Stephanie Jeffers, PhD, RN, MSN
Stephanie Jeffers is an assistant professor of nursing at Widener University School of Nursing.
Jeffers began her nursing career as a diploma nurse in a nursing school and continued her education up to the doctoral level while working in several different specialties of nursing. Her belief is that nursing is a vocation; she was called to become a nurse. This profession is inspiring to her, and she wants to share her passion for nursing with others.
Jeffers’ personal philosophy of teaching includes having students feel valued and respected while giving back this respect to her and the patients they serve. She strongly believes if students are comfortable with her, then learning can become an easier process. She values the use of multiple teaching strategies to engage students as well as reach those who learn in different ways. It is her goal for students to understand the science of nursing as well as the art of nursing.
Prior to earning her Ph.D. in nursing from Villanova University, Jeffers received an MSN with a focus in nursing education and a BSN.
Nancy Laplante, PhD, RN, AHN-BC
Director of Online Programs, School of Nursing, Coordinator of RN/BSN & RN/MSN program options and Associate Professor of Nursing
Nancy Laplante is an associate professor of nursing, the coordinator of the RN/BSN and RN/MSN program options, and the director of online programs for the School of Nursing. She believes compassion and caring are essential components of nursing education, and she strives to engage students in respectful, meaningful dialogue.
Laplante is a board-certified, advanced holistic nurse and serves as an associate editor for the Journal of Holistic Nursing. She is a regular contributor to fundamental nursing textbooks and has published in the areas of holistic nursing education, educational perspectives, health care applications for the Internet of Things (IoT), and service learning. Additional research interests include the image of nursing, creating presence in online learning communities, and self-care practices for nursing students.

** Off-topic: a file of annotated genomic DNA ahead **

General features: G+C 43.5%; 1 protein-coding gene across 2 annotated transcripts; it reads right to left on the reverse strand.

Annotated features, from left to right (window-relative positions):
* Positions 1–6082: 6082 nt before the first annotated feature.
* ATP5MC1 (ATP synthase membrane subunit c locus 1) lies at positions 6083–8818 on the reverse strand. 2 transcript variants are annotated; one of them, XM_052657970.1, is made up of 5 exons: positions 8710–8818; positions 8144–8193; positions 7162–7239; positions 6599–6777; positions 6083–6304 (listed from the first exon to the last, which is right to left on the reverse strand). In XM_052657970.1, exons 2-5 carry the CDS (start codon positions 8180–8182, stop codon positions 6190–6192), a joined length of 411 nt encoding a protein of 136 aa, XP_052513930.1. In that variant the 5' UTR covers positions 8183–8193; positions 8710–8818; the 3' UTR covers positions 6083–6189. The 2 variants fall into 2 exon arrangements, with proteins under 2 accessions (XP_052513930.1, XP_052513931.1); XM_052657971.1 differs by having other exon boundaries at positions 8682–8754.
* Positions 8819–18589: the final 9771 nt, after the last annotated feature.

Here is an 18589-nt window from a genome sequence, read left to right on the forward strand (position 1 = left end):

Laplante earned her MSN degree with a focus in community health nursing from West Chester University of Pennsylvania in 2004, and her Ph.D. in nursing from Widener University in 2007.
In her spare time, Laplante enjoys spending time with her family and being a volunteer for a local animal rescue to support pet adoption and education in the community.
Karen May is an assistant professor in the School of Nursing at Widener University.
May began her career in pediatrics and pediatric oncology. Later, she turned her focus to public health to investigate the root causes of disease and chronic illness. Her work in nursing education is focused on student outcomes and recognizing students’ unique learning styles.
Epidemiology and environmental health play an essential role in chronic illness and determining patient outcomes and are a pivotal part of May’s research interest. She is part of an interprofessional group that works with students to conduct environment-based research.
May received her Ph.D. in nursing education from Villanova University.
Rose Schwartz, PhD, RN
Assistant Professor of Nursing, Associate Dean of Academic Affairs
Rose Schwartz is an assistant professor of nursing and the associate dean of Academic Affairs at Widener University. She’s been with the university since 2003.
Schwartz worked as an Advanced Practice Nurse in the Neurology Department at Cooper Health System. It was there that she developed her passion for neurogenetics while providing care for patients with Huntington’s disease.
The current focus of Schwartz’s research includes genetics, ethics, and factors that affect student success. She has presented at local, national, and international events.
Schwartz received her Ph.D. in nursing science and nursing education from Widener University in 2008. Prior to her doctorate studies, she graduated with her master of science in nursing in adult health and illness from the University of Pennsylvania in 1989 after receiving her bachelor of science in nursing from Villanova University.
Schwartz currently resides in Garnet Valley with her husband, Howard, children, Joshua and Julia, and her menagerie of animals.